Barreras believes that Aging with Aloha is a model of civic engagement that others can replicate. In August 2010, Barreras traveled to the Big Island of Hawaii to share Maui's story at the Mayor's Health Care Conference. As a result, the Big Island Healthcare Alliance is working on the early stages of creating a model similar to Maui's, seeking advice from the Aging with Aloha Coalition. Other communities on the mainland also have asked her to consult on how to create a grassroots action plan to meet the approaching "aging tsunami" head on.
Working with a partnership is not unlike running a large state service agency, Barreras has found. Both jobs require people skills and the creativity to navigate through and around barriers and potholes. "It is all about human resource management. You have to know how to supervise, how to coach, how to get at success."
"I am task oriented. I like to solve problems," she said. "But I think it is my natural style to work in groups and to build collaboration. The big lesson for me is that collaboration is doable and it leads to success."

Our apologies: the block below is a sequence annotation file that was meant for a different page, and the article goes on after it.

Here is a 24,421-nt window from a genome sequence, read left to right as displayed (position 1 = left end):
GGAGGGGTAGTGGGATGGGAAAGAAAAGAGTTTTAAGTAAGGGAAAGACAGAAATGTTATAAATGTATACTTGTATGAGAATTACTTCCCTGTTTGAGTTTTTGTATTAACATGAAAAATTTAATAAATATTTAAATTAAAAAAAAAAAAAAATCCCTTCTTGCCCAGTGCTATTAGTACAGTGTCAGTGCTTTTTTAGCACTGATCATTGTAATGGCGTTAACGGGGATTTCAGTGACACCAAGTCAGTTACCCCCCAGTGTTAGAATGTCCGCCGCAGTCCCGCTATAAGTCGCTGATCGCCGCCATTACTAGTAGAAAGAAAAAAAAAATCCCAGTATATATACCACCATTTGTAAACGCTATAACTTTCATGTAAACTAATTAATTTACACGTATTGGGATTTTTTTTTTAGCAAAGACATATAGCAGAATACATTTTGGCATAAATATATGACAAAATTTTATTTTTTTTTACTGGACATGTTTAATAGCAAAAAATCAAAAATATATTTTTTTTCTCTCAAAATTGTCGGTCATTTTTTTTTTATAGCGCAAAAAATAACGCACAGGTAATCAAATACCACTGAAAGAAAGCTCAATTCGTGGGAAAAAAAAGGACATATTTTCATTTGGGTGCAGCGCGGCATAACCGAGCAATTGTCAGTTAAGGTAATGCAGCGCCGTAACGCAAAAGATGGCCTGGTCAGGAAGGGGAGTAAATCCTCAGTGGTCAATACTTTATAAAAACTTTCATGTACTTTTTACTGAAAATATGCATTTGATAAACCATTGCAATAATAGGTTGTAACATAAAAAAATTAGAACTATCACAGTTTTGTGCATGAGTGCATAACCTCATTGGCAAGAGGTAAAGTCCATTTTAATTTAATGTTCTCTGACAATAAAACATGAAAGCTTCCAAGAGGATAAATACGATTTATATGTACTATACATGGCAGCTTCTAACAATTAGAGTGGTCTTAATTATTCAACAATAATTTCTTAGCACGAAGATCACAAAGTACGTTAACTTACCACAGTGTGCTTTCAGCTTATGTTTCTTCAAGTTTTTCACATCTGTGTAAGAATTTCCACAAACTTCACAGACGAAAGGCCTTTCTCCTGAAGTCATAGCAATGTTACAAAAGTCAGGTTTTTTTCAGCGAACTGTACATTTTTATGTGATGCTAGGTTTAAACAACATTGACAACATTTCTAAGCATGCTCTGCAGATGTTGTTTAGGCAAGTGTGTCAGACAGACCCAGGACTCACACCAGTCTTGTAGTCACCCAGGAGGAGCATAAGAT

RWJF perspective. Community Partnerships for Older Adults was an eight-year, $28 million national initiative of the Robert Wood Johnson Foundation (RWJF) that supported 16 communities to create collaborative partnerships to address the many gaps and inefficiencies in long-term care and supportive systems for vulnerable older adults.
RWJF Program Officer Jane Isaacs Lowe notes, "One of the goals was to make what is a patchwork of long-term-care services in communities behave more like a coordinated system. We wanted to make sure that along that continuum of care, elders in communities had the breadth of services they needed.
"In general, the partnerships have demonstrated that innovations are possible in communities across the country that allow people to age in place and that make for better care delivery for people with long-term-care needs."